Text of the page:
Equally implausible is the idea that indigenous separate-state sovereignty might be established through a legal loophole or unintended consequence arising out of a recognition amendment (an amendment that will need to be approved by a double majority of Australian voters, not to mention the majority of politicians and their legal experts). The suggestion that the sovereignty of the Commonwealth of Australia could be impinged upon or divided by anything less than superpower military force is fanciful.
There is, however, a non-separatist, non-military, inclusive notion of indigenous sovereignty. Noel Pearson often points to words of International Court of Justice judge Fouad Ammoun’s words in the Western Sahara case (1975), explaining indigenous peoples’ sovereignty as “a spiritual notion: the ancestral tie between the land, or ‘mother nature’, and the man who was born therefrom, remains attached thereto, and must one day return thither to be united with his ancestors. This link is the basis of the ownership of the soil, or better, of sovereignty.”
This understanding of sovereignty is not military but cultural and spiritual. It can co-exist peacefully with the military sovereignty of Australian governments. Many indigenous Australians maintain a surviving notion of indigenous sovereignty in this inclusive, rather than separatist, sense.
Internal, domestic indigenous sovereignty (as opposed to external, international) can be expressed through notions of increased indigenous responsibility within domestic arrangements. The proposal for an indigenous constitutional advisory body would enable greater indigenous input into political decisions concerning indigenous people. Offering non-binding advice, such a body would create a platform for increased indigenous responsibility and leadership in indigenous affairs.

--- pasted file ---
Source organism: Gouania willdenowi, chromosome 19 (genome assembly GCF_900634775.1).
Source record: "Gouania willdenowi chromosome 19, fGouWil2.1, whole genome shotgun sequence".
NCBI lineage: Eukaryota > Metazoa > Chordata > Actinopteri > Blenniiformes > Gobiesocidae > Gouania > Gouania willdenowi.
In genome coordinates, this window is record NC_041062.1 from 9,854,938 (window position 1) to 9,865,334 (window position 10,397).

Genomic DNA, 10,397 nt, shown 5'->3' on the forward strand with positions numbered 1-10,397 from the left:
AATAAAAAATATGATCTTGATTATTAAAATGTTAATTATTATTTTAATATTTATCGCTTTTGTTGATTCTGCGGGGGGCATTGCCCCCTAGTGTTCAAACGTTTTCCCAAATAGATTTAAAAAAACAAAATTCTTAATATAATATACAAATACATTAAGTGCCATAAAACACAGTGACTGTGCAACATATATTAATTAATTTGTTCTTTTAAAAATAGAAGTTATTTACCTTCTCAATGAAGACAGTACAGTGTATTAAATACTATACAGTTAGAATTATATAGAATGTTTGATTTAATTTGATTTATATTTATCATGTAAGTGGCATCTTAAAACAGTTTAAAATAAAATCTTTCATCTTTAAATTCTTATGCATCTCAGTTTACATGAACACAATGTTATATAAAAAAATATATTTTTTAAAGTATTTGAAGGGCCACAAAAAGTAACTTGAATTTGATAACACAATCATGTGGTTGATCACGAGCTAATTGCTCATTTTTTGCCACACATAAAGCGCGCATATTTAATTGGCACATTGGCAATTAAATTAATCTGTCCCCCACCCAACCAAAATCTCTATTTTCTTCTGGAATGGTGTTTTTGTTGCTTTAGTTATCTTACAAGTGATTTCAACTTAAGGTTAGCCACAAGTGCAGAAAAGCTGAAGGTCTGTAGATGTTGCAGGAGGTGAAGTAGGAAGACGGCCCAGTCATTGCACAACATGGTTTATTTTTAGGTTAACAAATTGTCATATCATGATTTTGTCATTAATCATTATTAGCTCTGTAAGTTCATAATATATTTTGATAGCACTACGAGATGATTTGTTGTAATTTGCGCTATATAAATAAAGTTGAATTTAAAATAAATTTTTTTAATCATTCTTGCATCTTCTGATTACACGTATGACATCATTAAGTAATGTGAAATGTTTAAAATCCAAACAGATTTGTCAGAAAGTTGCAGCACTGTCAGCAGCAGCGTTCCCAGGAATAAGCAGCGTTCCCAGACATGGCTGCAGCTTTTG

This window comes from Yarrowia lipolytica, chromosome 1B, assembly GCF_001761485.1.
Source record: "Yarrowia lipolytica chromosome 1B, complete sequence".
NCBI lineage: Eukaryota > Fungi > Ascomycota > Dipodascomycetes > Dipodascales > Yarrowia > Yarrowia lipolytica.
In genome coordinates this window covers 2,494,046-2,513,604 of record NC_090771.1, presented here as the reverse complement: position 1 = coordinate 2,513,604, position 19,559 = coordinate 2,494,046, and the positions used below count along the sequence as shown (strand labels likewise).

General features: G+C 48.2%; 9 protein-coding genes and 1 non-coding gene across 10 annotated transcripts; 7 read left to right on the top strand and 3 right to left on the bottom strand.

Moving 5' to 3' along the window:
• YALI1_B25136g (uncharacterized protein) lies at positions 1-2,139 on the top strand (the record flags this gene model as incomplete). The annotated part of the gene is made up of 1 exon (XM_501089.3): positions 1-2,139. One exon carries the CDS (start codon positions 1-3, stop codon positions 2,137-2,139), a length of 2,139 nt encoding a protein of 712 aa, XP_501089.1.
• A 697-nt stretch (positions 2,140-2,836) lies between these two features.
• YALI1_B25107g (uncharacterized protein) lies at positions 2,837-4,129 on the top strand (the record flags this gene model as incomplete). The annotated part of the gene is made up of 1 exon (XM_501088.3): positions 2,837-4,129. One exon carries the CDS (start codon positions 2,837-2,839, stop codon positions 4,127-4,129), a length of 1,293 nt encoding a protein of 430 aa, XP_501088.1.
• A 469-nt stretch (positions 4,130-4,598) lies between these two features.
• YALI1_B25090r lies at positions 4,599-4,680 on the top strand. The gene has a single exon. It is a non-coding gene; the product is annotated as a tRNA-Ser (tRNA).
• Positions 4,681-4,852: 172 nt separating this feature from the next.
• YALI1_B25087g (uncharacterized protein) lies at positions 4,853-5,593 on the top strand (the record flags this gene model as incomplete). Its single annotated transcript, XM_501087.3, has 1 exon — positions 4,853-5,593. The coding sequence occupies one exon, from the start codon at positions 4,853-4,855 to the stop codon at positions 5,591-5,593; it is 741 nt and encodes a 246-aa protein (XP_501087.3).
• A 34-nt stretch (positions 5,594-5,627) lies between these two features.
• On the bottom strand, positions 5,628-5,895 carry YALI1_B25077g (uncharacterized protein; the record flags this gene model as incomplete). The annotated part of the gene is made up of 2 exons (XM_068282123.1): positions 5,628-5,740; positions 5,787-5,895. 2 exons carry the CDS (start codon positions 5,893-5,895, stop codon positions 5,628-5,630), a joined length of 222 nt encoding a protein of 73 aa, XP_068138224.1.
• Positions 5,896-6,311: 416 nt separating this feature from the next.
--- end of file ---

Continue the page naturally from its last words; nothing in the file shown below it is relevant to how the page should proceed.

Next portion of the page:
Inclusive indigenous participation is practised in many countries. New Zealand has a Maori Council. Scandinavia has Sami councils to advise governments. Canada has the Assembly of First Nations. Through such mechanisms, the non-separatist sense of surviving indigenous sovereignty can co-exist peacefully with colonising governments, and mutually respectful indigenous-state relationships can be created.
Recognition of this kind is the sensible alternative to assimilation and annihilation of indigenous peoples on one hand, and separatism and fragmentation of the state on the other. This is the “radical centre” to which constitutional recognition aspires.
One only need look at the models on the table for discussion by the Referendum Council to see that respectful inclusion is the real aim, not fragmentation. But Windschuttle’s argument doesn’t seriously grapple with the proposed models, nor with the one developed in collaboration with cautious conservatives to address their rational fears and concerns.
This is heartening. It shows that Windschuttle, like Andrew Bolt, is grasping at straws. If the best argument he can come up with is that constitutional recognition will lead to a separate indigenous sovereign state, then we have done a good job of addressing rational fears and concerns.
A declaration outside the Constitution and an indigenous advisory body within the Constitution is a sensible, modest and inclusive proposal that consciously addresses rational conservative concerns, as well as longstanding indigenous advocacy for a voice in their affairs. We have worked productively with conservative caution and come up with a robust model. The only fears left unaddressed are the irrational ones.
You don’t address irrational fears. You dispel them.
READ: The Australian